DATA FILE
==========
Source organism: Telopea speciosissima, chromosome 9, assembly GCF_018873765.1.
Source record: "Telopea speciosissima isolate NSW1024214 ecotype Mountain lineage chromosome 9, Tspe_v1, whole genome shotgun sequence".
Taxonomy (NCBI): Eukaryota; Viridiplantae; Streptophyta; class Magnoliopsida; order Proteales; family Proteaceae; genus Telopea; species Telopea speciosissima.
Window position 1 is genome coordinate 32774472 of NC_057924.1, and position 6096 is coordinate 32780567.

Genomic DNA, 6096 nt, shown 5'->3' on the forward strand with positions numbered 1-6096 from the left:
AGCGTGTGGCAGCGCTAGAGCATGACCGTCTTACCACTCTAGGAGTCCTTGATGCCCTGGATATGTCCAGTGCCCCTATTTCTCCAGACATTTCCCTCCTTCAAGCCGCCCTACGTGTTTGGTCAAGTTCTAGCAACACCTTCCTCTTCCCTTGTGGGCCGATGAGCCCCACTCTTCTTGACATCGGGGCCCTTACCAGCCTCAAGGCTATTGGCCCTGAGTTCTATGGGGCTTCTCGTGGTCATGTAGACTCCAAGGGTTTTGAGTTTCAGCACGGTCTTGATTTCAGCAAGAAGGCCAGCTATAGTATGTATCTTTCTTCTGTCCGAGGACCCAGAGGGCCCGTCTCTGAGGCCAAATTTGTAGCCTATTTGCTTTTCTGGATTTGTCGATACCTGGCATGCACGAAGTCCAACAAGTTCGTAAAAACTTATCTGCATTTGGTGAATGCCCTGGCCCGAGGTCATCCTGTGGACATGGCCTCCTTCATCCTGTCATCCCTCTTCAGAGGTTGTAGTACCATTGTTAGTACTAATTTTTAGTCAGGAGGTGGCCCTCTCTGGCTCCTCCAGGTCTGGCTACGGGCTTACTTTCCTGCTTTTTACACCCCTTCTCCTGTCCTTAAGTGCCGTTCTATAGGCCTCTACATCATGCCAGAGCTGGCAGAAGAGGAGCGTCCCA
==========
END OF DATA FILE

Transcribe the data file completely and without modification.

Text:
Source organism: Telopea speciosissima, chromosome 9, assembly GCF_018873765.1.
Source record: "Telopea speciosissima isolate NSW1024214 ecotype Mountain lineage chromosome 9, Tspe_v1, whole genome shotgun sequence".
Taxonomy (NCBI): Eukaryota; Viridiplantae; Streptophyta; class Magnoliopsida; order Proteales; family Proteaceae; genus Telopea; species Telopea speciosissima.
Window position 1 is genome coordinate 32774472 of NC_057924.1, and position 6096 is coordinate 32780567.

Genomic DNA, 6096 nt, shown 5'->3' on the forward strand with positions numbered 1-6096 from the left:
AGCGTGTGGCAGCGCTAGAGCATGACCGTCTTACCACTCTAGGAGTCCTTGATGCCCTGGATATGTCCAGTGCCCCTATTTCTCCAGACATTTCCCTCCTTCAAGCCGCCCTACGTGTTTGGTCAAGTTCTAGCAACACCTTCCTCTTCCCTTGTGGGCCGATGAGCCCCACTCTTCTTGACATCGGGGCCCTTACCAGCCTCAAGGCTATTGGCCCTGAGTTCTATGGGGCTTCTCGTGGTCATGTAGACTCCAAGGGTTTTGAGTTTCAGCACGGTCTTGATTTCAGCAAGAAGGCCAGCTATAGTATGTATCTTTCTTCTGTCCGAGGACCCAGAGGGCCCGTCTCTGAGGCCAAATTTGTAGCCTATTTGCTTTTCTGGATTTGTCGATACCTGGCATGCACGAAGTCCAACAAGTTCGTAAAAACTTATCTGCATTTGGTGAATGCCCTGGCCCGAGGTCATCCTGTGGACATGGCCTCCTTCATCCTGTCATCCCTCTTCAGAGGTTGTAGTACCATTGTTAGTACTAATTTTTAGTCAGGAGGTGGCCCTCTCTGGCTCCTCCAGGTCTGGCTACGGGCTTACTTTCCTGCTTTTTACACCCCTTCTCCTGTCCTTAAGTGCCGTTCTATAGGCCTCTACATCATGCCAGAGCTGGCAGAAGAGGAGCGTCCCA